I forgot about the Canadian proclivity for fixing things with hockey pucks and duct tape. Don't forget what Uncle Red says, "if women don't find ya attractive, they should at least find ya handy". :P

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Postby bob78cvcc » December 3rd, 2011, 6:30 pm

Nice write up Steph. I have bookmarked it. :)

Steph
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Postby Steph » December 3rd, 2011, 11:25 pm

Thanks Guys!

Well the mount has been curing up really nicely. It still has some movement, buy waaay less than it had. It's still flexible enough not to have any chance of introducing vibration, but at the same time it's rigid enough to improve shifting. I couldn't be happier with the finished result, but fixing the mount is just one spot where movement can be minimised.

The ball near the bottom of the gear stick pivots in a special plastic moulding. Now the plastic used is nothing short of amazing, as after all these years it's still in excellent shape, even though it's probably seen a million gear shifts! There wasn't a lot of play in this joint, but I really wanted to do a first class job and take full advantage of the upgrading of the mount, so I came up with an idea to use some brass shim material I had in the garage. I bought it from a hobby shop that sold remote control vehicles and model paints and such. I can't remember what I bought it for originally, but I've found it's come in hand for a few things. I used a piece the other day when I put the indicator/wiper switch assembly back on the steering column. There was some play between the assembly and the steering column, and there was no way to adjust it out, so I just wedged a little piece of the 0.5mm brass shim between the steering column and the control assembly and with a little effort it pushed back into place and the play was eliminated.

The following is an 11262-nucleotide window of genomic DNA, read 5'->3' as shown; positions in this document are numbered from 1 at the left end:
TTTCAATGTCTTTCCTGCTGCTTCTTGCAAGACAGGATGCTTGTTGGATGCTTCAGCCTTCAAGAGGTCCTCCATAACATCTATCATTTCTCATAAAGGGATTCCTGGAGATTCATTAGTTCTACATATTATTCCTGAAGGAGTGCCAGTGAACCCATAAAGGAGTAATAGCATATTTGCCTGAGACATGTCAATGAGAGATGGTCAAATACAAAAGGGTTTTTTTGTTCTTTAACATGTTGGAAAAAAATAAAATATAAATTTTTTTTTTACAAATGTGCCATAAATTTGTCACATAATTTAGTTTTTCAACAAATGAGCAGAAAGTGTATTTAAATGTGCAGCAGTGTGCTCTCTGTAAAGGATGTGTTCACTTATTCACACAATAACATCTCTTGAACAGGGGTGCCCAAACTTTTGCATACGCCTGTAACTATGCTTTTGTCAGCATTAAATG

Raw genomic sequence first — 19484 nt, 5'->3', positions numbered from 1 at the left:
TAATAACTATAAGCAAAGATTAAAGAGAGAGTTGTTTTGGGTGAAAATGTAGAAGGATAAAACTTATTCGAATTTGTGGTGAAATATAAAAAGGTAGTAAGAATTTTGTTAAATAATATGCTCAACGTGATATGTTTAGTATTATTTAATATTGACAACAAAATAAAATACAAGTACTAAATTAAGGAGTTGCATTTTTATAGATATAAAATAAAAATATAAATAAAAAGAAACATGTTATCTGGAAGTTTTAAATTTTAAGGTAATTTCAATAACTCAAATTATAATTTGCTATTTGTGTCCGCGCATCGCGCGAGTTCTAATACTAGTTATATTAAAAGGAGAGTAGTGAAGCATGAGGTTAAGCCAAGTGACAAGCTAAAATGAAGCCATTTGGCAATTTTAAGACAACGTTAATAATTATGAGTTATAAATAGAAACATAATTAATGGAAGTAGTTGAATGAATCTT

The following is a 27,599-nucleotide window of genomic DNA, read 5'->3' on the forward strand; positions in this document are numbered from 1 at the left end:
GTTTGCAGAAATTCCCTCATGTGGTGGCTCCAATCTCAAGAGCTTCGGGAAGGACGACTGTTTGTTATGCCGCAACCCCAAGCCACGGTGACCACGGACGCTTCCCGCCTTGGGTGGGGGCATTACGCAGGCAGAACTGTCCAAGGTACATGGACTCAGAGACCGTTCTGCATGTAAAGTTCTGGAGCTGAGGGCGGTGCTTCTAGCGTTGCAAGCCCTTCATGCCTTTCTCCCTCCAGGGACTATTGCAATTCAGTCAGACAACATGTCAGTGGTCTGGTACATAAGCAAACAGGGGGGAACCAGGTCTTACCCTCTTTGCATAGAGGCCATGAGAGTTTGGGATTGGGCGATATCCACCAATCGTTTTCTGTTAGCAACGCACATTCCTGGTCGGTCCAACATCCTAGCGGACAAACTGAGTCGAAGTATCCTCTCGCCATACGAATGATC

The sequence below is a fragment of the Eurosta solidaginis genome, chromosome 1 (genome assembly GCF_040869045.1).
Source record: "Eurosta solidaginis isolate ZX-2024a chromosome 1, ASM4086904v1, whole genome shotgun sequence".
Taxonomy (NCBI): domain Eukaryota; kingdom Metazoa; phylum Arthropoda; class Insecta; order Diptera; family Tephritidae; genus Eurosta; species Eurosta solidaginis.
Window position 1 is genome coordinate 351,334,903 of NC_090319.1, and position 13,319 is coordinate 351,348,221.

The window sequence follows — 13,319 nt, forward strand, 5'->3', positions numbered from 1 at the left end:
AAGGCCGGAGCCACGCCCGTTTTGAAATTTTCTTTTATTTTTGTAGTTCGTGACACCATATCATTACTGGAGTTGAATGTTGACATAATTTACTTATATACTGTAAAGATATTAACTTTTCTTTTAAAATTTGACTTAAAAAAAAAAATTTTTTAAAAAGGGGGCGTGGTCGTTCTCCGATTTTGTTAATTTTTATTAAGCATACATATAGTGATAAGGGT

So anyway, here's the base of the shifter mechanism with the brass shim and shifter bush...

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The plan is to wedge the shim in between the shifter bush and the shifter base... err derrr :P

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So I installed the shim with the shifter in place, and the play was completely eliminated. It wasn't so tight that the bush was binding on the ball, but it was tight enough that there was zero play in the joint. You could use anything really, even some tin from an old tea container, I just used the shim because it was handy.

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Postby Bill » December 4th, 2011, 3:42 am

Cool setup, did you use any lube on the shifter ball on reassembly?

Steph
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Postby Steph » December 4th, 2011, 4:02 am

I'll be using moly grease from Penrite, Bill.

Any recommendations?

http://www.penriteoil.com.au/products/g ... p_3percent